Wright Square, Savannah

The Gordon Monument in Savannah's Wright Square.

Wright Square is one of Savannah’s most appealing squares, both for its own charms and for the beauty and historic interest of its surrounding buildings. Located in the heart of downtown Savannah, the square is an ideal spot to take a break from shopping or sightseeing, in the shade of its mature live oaks.

Points of interest in Wright Square itself include the large monument to Wiliam Washington Gordon I, first president of the Central of Georgia Railroad, and a memorial to the Yamacraw leader Tomochichi, instrumental in the founding of the state of Georgia.

On the eastern side of Wright Square stands the beautiful Lutheran Church of the Ascension; another nearby sight is the Juliette Gordon Low Birthplace, a block south.

Several restaurants and cafés are located within a block or so of Wright Square, and there are also a variety of shops on and in the near vicinity of the square, with more shopping still to be found on Broughton Street, a block to its north.

See also:
More of Savannah’s must-see sights
More things to do
Free things to do
Where to eat and drink near Wright Square
Bull Street’s squares

Wright Square Things To Do

Juliette Gordon Low Birthplace

The main tourist attraction in the area around Wright Square is the birthplace of Girl Scouts of the USA founder Juliette Gordon Low. The birthplace is currently operated as a Girl Scout Center and historic house museum, open to the public most days of the week.

The imposing white and brown mansion (located two blocks south of Wright Square) is also known as the Wayne-Gordon House, after its former owners: James Wayne, a mayor of Savannah, and railroad magnate William Washington Gordon I. Gordon, Low’s grandfather, is himself commemorated by the monument in Wright Square.

More about the Juliette Gordon Low Birthplace and other historic house museums in Savannah

Lutheran Church of the Ascension

The Lutheran Church of the Ascension, on Wright Square’s northeast trust lot, is one of Savannah’s most beautiful historic churches. It was established by Salzburgers who traveled to the new colony as exiles from their native Austria in 1734.

Most of the Salzburgers moved away from Savannah soon after their arrival, founding the settlement of Ebenezer and then of New Ebenezer, when the first town proved to be at an unhealthy and unproductive spot.

Some settled in Savannah, however, building a house of worship for themselves in the city. The current church was built in 1875, on the site of a former building; the Lutherans had acquired this Wright Square trust lot over a century earlier.

Gordon Monument

Wright Square’s principal memorial is the Gordon Monument, one of the very few monuments in Savannah dedicated to a civilian, rather than a military figure.

William Washington Gordon (1796-1842), co-founder of the Central Railroad and Banking Company of Georgia, later known as the Central of Georgia Railway, was a noted local politician and businessman. The Central had the memorial to Gordon constructed in Wright Square early in 1883.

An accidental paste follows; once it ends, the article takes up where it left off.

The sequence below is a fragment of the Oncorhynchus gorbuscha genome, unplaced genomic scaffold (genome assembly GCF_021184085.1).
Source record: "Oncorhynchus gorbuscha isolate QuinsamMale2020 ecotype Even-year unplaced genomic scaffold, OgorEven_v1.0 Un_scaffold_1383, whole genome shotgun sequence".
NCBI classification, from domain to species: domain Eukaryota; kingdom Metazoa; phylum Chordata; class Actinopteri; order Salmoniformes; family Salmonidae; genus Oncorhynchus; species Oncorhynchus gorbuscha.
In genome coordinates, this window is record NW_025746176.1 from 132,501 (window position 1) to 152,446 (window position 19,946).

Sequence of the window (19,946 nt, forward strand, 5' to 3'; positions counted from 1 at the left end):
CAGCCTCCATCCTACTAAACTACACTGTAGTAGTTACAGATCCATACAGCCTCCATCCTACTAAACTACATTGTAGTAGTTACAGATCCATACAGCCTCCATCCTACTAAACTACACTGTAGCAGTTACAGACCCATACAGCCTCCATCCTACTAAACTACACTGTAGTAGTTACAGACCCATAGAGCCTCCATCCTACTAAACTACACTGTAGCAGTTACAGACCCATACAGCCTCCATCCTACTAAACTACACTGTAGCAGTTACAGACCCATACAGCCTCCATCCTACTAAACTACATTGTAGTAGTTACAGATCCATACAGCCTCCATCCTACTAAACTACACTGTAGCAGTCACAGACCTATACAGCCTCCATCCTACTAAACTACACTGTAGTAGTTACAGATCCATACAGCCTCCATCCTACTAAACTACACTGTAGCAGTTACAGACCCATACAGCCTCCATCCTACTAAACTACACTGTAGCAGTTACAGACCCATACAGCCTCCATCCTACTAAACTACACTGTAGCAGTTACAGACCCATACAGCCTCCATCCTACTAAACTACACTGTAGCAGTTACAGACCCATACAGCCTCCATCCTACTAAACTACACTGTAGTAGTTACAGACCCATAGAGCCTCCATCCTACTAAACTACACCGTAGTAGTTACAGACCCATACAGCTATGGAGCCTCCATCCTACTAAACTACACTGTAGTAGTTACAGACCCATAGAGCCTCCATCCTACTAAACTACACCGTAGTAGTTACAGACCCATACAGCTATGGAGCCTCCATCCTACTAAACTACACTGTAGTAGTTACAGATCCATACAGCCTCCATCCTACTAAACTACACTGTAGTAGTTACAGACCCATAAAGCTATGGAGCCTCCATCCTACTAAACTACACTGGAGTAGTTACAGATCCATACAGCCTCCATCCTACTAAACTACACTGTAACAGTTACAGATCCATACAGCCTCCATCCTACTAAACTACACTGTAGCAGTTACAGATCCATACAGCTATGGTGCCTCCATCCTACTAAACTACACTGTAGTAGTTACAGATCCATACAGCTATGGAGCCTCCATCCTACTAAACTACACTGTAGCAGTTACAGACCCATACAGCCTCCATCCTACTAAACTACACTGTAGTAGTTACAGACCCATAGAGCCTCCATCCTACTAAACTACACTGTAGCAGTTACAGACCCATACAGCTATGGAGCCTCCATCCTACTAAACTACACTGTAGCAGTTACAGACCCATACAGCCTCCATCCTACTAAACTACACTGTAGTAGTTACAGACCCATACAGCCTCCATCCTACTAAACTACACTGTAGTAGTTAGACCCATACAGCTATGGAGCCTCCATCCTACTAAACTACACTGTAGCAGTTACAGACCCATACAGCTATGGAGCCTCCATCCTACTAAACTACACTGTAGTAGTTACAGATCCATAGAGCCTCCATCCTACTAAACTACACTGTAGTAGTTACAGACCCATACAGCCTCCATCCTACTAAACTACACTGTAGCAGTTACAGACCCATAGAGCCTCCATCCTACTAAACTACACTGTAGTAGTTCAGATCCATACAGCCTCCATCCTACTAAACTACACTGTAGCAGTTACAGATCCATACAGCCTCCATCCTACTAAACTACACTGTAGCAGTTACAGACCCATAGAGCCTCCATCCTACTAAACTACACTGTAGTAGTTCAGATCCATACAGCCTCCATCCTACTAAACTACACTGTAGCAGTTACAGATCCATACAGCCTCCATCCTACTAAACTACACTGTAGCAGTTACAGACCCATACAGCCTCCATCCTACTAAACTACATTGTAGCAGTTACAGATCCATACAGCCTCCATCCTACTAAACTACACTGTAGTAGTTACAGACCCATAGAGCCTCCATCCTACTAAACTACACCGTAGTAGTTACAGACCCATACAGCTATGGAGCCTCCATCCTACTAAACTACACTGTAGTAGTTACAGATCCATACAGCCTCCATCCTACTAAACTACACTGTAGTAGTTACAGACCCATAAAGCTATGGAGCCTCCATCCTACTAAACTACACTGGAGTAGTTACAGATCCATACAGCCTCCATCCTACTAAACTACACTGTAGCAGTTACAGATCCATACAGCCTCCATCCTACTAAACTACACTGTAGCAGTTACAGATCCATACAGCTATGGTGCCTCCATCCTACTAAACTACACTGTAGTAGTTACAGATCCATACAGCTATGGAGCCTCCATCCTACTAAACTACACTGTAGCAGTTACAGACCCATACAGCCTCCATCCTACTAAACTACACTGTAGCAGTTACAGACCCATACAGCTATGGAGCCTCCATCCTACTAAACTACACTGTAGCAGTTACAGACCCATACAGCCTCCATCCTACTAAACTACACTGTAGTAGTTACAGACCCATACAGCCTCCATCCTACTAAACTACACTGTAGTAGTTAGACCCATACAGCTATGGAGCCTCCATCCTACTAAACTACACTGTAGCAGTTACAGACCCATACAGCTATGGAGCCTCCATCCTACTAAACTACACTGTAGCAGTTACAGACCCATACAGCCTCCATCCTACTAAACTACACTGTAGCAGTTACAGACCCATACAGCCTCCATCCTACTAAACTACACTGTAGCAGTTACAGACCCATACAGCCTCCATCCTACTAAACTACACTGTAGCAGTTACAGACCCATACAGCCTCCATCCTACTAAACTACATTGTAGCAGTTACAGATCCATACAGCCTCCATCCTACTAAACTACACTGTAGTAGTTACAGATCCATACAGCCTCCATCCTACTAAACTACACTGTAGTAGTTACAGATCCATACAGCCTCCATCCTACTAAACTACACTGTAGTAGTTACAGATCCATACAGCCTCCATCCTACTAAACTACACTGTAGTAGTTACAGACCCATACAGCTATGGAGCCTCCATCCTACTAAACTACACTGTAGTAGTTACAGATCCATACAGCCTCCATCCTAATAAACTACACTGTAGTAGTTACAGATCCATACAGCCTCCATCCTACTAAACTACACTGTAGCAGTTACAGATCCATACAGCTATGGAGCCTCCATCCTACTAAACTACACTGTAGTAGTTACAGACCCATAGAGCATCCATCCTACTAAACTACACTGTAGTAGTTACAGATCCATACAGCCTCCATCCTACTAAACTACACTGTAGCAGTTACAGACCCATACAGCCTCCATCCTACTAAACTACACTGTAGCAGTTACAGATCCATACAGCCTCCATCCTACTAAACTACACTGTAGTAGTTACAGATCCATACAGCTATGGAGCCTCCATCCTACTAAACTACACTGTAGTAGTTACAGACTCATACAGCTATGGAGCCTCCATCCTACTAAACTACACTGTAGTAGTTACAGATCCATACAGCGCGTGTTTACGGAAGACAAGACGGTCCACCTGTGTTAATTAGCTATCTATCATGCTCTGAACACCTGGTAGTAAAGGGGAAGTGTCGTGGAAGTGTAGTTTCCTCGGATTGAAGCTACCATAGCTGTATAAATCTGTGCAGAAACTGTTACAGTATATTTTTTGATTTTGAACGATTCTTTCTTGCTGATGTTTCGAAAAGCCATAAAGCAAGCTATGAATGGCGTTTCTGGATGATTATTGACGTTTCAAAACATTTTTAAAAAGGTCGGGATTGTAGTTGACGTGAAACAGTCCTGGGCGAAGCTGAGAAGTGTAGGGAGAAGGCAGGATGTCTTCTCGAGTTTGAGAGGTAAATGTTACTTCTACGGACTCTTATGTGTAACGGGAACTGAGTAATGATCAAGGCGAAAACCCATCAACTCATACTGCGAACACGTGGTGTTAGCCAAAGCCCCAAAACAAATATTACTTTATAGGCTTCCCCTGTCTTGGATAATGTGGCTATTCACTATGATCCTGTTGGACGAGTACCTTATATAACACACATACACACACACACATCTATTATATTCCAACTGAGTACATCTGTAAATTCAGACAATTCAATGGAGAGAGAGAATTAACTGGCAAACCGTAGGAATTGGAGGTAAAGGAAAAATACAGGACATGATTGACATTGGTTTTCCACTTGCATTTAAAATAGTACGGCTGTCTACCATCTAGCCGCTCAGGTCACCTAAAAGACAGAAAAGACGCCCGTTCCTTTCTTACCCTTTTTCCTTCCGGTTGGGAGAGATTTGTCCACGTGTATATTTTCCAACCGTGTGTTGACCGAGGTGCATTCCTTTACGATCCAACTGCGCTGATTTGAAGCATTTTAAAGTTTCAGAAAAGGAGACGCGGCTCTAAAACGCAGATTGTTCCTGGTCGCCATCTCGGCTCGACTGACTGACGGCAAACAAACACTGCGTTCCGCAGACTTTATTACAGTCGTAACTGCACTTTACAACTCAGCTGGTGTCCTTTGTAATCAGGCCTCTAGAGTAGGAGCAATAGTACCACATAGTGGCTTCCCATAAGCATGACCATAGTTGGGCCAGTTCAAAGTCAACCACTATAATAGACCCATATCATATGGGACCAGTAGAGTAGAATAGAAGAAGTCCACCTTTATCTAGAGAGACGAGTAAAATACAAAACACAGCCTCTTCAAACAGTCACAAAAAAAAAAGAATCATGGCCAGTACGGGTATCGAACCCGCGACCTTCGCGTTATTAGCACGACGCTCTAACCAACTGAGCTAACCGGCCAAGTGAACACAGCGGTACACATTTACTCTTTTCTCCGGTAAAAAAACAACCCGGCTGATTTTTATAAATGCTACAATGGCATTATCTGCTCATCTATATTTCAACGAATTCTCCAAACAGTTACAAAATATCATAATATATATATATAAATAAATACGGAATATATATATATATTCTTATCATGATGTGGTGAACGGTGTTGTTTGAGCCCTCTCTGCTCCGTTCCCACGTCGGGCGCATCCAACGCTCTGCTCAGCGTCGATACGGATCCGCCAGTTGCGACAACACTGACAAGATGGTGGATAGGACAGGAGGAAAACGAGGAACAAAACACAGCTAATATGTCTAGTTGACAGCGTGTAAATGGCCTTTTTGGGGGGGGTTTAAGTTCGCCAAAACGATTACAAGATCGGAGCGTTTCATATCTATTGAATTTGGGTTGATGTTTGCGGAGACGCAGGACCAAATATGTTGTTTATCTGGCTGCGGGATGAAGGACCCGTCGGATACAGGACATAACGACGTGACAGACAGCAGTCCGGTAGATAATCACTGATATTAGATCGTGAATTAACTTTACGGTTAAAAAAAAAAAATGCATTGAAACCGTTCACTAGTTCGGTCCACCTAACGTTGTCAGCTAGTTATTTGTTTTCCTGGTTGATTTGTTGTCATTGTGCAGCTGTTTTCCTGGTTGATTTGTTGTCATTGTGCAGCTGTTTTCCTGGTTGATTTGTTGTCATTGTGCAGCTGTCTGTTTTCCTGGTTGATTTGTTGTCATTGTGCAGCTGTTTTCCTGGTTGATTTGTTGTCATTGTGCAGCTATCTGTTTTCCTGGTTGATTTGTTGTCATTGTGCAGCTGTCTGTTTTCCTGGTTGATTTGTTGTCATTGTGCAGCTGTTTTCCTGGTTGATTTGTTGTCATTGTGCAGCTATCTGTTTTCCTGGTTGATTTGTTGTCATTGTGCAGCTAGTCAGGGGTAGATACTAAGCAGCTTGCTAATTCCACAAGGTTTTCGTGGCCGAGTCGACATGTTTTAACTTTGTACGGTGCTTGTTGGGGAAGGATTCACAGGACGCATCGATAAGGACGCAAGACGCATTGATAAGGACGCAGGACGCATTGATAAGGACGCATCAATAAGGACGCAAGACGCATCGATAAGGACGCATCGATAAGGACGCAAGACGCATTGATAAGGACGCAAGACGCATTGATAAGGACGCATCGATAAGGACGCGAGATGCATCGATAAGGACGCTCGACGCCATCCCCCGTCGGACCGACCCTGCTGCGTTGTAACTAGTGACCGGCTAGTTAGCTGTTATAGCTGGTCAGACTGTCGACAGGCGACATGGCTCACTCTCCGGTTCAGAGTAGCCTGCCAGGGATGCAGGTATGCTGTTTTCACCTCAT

William Washington Gordon and the history of the Gordon Monument

Tomochichi Memorial

The square’s other memorial is to Creek Chief Tomochichi (c1644-1739), friend and associate of James Oglethorpe and an important figure in the establishment of Savannah and the Colony of Georgia.

Tomochichi was the first person to be memorialized in Wright Square. He had lent considerable assistance to Oglethorpe and the British in the settlement of Savannah, and it was said to be his wish that he be buried within the confines of the city.

Accordingly, upon his death in 1739 Tomochichi was transported along the river to Savannah. He was laid to rest in Wright Square (still Percival Square at that time) in a ceremony attended by General Oglethorpe, the city magistrates and a sizeable crowd of the public. A pyramid of stones was placed to mark the spot.

Chief Tomochichi’s grave was lost at some unknown point over the ensuing decades. Women of the Georgia Society of Colonial Dames erected a replacement monument in his honor in the southeast corner of the square in 1899.

More about Tomochichi and the history of his memorial

Architecture & Historic Buildings

Most of the historic buildings around Wright Square date from the later 19th century, with many of its most significant edifices erected in the 1890s.

The old Chatham County Courthouse, a large yellow brick building in the Romanesque style popularized in Savannah by its designer William Gibbons Preston, was built from 1889. It occupies the entirety of Wright Square’s southeast trust lot.

Another Romanesque building is the striking four-story, red brick Schwarz Building, on the south of Wright Square (136-140 Bull Street). This commercial building was erected by John Schwarz in 1890. It was designed by Alfred S Eichberg, and later remodeled.

From the same period, but not in the same style, is the Tomochichi Federal Building and United States Courthouse spanning both blocks on the western side of the square. The courthouse, built on the same site as an earlier one, was built in the 1890s, and enlarged in 1932. It currently houses a bankruptcy court.

Its history began with plans to provide a new home for the Savannah post office. A building for this purpose was begun on the corner of York and Abercorn Streets, but construction was halted in 1889. Citizens decided that the building was too small and undistinguished for the purpose, and the city would do better to plan a far larger building that might serve other uses too.

They chose as its new site the lots on Wright Square once occupied by the courthouse from which John Wesley had preached in the late 1730s. The current courthouse was added to the National Register of Historic Places in 1974, and renamed to honor Tomochichi in 2005.

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